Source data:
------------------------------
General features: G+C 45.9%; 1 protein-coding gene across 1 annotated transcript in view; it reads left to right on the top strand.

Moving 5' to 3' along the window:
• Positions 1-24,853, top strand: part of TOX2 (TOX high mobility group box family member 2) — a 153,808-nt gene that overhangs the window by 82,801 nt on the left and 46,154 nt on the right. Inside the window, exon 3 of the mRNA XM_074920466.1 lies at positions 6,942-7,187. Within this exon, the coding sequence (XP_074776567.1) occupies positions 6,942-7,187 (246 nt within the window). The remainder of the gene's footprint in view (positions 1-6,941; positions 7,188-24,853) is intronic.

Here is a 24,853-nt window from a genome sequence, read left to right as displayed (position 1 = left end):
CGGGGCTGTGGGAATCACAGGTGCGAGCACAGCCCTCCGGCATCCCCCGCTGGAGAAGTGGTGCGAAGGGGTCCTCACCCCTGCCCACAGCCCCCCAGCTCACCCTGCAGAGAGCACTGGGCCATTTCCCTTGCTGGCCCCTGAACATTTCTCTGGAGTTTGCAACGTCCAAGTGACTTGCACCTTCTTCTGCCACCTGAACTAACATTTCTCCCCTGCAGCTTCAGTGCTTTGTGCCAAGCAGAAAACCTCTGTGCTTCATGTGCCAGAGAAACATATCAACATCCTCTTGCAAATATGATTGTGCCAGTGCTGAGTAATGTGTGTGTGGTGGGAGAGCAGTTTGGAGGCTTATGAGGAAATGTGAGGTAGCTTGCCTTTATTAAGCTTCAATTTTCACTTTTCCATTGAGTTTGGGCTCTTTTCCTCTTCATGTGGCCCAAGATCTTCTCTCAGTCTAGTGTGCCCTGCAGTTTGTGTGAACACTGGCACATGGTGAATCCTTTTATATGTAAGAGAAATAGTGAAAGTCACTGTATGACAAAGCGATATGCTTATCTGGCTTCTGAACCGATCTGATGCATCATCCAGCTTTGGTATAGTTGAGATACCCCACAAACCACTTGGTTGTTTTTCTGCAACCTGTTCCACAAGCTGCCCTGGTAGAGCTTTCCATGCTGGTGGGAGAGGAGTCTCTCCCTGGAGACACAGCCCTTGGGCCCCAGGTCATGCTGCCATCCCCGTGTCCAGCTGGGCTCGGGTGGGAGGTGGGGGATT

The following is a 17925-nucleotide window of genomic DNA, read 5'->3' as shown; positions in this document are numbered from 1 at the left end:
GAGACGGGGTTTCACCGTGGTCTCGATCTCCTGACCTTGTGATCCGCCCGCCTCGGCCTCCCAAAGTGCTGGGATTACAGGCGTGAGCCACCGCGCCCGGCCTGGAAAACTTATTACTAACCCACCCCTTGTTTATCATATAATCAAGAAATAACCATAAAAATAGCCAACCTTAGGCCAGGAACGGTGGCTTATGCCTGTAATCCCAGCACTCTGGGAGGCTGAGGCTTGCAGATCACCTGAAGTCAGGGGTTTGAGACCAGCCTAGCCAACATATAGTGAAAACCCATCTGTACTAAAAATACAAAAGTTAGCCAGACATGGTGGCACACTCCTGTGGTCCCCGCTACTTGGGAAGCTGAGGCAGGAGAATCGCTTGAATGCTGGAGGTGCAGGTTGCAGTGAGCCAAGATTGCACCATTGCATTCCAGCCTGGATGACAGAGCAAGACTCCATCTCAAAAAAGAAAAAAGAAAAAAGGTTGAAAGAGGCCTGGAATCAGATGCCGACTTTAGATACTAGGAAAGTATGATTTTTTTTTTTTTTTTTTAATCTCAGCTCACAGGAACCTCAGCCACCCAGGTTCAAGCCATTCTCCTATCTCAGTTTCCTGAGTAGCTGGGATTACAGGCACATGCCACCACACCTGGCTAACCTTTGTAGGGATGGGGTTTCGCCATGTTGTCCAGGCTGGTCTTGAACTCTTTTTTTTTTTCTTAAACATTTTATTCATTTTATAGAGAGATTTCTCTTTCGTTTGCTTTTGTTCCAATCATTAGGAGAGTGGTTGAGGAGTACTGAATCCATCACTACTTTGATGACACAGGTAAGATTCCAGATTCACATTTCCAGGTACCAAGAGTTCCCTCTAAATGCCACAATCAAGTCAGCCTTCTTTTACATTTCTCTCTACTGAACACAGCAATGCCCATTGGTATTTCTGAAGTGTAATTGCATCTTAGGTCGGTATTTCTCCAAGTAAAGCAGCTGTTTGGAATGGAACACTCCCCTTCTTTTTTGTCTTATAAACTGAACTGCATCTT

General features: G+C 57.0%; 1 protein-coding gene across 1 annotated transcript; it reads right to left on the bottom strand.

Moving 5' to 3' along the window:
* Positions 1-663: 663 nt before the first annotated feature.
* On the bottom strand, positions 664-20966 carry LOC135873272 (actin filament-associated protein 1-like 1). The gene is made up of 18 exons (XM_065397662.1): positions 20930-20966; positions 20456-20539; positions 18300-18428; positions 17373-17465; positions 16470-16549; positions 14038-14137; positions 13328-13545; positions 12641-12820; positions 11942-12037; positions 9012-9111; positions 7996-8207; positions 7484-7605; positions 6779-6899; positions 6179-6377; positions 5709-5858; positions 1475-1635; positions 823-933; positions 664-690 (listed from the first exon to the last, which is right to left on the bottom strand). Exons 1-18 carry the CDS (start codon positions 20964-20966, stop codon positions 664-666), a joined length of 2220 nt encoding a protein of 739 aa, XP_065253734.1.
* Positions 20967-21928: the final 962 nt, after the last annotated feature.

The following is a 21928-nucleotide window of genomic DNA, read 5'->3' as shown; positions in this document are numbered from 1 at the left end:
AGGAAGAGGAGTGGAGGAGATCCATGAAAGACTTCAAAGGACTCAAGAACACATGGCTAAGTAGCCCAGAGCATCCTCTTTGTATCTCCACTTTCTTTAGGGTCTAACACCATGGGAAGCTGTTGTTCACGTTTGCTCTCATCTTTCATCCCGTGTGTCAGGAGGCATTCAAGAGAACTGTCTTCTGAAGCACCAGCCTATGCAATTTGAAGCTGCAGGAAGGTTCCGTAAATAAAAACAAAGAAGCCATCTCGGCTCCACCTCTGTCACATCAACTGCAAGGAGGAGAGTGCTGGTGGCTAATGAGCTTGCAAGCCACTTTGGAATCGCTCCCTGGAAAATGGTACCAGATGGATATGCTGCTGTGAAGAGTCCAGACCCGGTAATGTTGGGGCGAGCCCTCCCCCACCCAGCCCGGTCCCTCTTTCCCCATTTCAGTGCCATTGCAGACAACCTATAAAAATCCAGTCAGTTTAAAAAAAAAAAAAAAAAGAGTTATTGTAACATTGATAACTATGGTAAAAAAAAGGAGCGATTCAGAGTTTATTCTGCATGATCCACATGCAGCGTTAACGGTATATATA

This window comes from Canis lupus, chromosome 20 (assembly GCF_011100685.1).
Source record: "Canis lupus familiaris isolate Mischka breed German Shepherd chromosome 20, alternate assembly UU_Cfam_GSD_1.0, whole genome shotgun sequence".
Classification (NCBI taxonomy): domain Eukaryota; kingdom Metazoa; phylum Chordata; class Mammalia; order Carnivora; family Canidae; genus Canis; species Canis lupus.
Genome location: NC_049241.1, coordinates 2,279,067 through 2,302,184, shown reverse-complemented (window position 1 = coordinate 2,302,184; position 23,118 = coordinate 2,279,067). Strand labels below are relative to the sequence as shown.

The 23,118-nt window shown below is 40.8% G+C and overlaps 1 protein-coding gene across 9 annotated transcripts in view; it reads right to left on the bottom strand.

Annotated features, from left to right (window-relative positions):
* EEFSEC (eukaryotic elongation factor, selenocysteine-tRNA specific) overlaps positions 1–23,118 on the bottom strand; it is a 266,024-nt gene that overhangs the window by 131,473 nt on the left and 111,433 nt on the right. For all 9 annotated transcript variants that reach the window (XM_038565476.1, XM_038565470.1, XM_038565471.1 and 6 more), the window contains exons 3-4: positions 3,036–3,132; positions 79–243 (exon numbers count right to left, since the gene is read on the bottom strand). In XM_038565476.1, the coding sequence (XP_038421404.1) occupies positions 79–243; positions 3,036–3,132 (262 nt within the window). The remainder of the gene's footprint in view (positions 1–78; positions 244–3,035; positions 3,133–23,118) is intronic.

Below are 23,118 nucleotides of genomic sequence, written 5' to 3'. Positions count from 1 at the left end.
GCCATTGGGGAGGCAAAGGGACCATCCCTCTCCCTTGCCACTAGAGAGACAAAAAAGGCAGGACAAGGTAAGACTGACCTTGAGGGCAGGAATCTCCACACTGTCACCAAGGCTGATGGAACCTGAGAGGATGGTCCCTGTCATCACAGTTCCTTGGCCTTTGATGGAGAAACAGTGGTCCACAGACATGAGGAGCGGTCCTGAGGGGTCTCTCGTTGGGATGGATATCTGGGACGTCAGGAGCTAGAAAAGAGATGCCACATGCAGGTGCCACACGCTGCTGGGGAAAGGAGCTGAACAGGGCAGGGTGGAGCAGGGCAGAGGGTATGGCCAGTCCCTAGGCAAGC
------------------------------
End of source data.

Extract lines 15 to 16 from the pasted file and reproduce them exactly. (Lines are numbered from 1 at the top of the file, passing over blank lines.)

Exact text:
This window comes from Canis lupus, chromosome 20 (assembly GCF_011100685.1).
Source record: "Canis lupus familiaris isolate Mischka breed German Shepherd chromosome 20, alternate assembly UU_Cfam_GSD_1.0, whole genome shotgun sequence".